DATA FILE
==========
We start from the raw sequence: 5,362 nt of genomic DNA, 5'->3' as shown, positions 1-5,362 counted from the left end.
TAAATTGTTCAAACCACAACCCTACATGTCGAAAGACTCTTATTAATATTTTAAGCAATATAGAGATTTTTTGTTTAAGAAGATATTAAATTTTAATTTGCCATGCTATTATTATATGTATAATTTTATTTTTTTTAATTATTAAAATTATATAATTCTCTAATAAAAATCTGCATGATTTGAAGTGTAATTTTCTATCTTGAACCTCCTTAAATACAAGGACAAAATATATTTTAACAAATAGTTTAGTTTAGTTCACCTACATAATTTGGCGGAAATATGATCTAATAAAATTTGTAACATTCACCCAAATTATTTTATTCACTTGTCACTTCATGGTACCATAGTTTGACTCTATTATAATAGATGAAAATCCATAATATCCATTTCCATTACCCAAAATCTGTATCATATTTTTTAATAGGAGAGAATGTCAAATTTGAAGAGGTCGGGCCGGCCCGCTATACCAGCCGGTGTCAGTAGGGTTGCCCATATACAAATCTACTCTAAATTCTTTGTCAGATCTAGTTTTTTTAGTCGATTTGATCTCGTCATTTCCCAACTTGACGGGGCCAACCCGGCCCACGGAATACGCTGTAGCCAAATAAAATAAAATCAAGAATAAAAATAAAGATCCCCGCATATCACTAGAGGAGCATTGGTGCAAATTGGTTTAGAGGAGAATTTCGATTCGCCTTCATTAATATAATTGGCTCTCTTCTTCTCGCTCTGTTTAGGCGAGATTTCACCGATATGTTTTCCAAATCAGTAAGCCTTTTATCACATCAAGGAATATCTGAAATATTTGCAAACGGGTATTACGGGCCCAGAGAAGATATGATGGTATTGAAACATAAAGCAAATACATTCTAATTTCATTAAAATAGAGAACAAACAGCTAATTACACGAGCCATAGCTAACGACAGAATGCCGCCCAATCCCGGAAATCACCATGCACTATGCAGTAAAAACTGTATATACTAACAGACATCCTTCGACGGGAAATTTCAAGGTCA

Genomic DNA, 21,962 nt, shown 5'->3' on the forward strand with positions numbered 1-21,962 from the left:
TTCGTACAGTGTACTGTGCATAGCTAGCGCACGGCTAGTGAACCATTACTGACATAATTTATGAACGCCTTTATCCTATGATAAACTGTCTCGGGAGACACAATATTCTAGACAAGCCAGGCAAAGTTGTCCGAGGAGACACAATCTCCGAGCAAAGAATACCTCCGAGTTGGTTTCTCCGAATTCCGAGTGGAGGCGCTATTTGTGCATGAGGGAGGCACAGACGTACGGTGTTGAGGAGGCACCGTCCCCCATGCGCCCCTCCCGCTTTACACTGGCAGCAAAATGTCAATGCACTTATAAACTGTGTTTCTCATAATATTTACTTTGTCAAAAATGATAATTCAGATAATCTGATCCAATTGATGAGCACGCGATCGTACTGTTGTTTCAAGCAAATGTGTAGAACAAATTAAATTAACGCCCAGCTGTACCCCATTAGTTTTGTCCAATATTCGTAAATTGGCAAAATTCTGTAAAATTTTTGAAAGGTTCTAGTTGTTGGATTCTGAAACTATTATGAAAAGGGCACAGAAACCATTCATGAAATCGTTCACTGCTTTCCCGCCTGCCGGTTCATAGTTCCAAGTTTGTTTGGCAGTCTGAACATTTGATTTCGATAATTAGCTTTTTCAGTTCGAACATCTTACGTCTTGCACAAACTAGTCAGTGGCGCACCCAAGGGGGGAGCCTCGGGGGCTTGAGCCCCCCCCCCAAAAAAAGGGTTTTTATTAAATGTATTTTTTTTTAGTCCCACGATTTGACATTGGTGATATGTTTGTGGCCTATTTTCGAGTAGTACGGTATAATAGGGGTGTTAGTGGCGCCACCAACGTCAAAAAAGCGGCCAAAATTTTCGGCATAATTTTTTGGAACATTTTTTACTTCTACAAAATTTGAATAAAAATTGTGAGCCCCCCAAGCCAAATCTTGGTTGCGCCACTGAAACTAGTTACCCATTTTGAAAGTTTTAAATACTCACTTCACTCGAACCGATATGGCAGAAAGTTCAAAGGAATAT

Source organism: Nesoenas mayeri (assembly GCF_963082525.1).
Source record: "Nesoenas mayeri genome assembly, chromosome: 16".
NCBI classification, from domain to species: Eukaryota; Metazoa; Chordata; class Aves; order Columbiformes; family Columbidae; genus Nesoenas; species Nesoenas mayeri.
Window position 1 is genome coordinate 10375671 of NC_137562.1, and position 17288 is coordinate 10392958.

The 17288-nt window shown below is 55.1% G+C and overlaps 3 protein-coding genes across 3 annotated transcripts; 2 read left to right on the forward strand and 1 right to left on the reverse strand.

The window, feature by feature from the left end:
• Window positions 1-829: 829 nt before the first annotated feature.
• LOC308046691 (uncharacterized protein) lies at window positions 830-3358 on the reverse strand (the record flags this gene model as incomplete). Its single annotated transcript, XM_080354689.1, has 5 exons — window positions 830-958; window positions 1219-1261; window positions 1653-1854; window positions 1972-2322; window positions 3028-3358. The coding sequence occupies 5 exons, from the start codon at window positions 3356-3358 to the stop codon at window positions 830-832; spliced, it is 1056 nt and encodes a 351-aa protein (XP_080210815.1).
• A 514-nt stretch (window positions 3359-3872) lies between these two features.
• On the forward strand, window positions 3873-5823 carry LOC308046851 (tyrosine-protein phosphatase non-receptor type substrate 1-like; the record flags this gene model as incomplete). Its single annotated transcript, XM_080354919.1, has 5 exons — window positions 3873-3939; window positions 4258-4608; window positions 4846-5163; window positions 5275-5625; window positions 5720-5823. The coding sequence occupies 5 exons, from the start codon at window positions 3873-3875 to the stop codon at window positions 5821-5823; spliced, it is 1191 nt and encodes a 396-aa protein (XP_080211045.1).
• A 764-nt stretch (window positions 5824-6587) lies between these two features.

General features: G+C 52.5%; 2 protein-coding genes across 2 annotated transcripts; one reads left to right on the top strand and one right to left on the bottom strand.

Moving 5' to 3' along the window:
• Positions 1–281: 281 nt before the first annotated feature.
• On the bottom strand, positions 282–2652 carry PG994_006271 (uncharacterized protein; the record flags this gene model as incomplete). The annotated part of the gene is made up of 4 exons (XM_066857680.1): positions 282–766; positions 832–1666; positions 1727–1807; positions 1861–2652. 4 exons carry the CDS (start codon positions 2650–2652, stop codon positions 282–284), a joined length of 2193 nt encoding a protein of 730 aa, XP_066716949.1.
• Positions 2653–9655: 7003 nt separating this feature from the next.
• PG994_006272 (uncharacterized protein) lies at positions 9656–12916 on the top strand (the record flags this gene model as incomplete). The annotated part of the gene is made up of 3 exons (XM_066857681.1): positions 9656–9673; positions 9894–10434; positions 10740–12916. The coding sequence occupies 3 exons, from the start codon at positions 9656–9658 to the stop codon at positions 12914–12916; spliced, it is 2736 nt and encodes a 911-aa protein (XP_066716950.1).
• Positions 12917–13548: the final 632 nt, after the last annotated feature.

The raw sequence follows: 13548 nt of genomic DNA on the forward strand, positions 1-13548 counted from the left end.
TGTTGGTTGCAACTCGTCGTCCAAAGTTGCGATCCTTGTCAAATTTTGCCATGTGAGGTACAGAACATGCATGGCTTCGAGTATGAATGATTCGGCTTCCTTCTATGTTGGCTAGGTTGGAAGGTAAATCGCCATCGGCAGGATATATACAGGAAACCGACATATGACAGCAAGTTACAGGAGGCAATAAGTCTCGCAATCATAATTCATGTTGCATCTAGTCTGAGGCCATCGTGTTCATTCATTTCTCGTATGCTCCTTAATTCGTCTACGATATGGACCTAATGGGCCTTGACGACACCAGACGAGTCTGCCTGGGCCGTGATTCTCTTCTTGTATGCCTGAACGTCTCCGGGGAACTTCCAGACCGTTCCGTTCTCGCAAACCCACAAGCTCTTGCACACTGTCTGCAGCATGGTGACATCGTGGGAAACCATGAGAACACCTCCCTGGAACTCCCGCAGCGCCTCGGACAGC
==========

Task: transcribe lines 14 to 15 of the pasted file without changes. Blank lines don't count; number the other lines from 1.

• On the forward strand, window positions 3873-5823 carry LOC308046851 (tyrosine-protein phosphatase non-receptor type substrate 1-like; the record flags this gene model as incomplete). Its single annotated transcript, XM_080354919.1, has 5 exons — window positions 3873-3939; window positions 4258-4608; window positions 4846-5163; window positions 5275-5625; window positions 5720-5823. The coding sequence occupies 5 exons, from the start codon at window positions 3873-3875 to the stop codon at window positions 5821-5823; spliced, it is 1191 nt and encodes a 396-aa protein (XP_080211045.1).
• A 764-nt stretch (window positions 5824-6587) lies between these two features.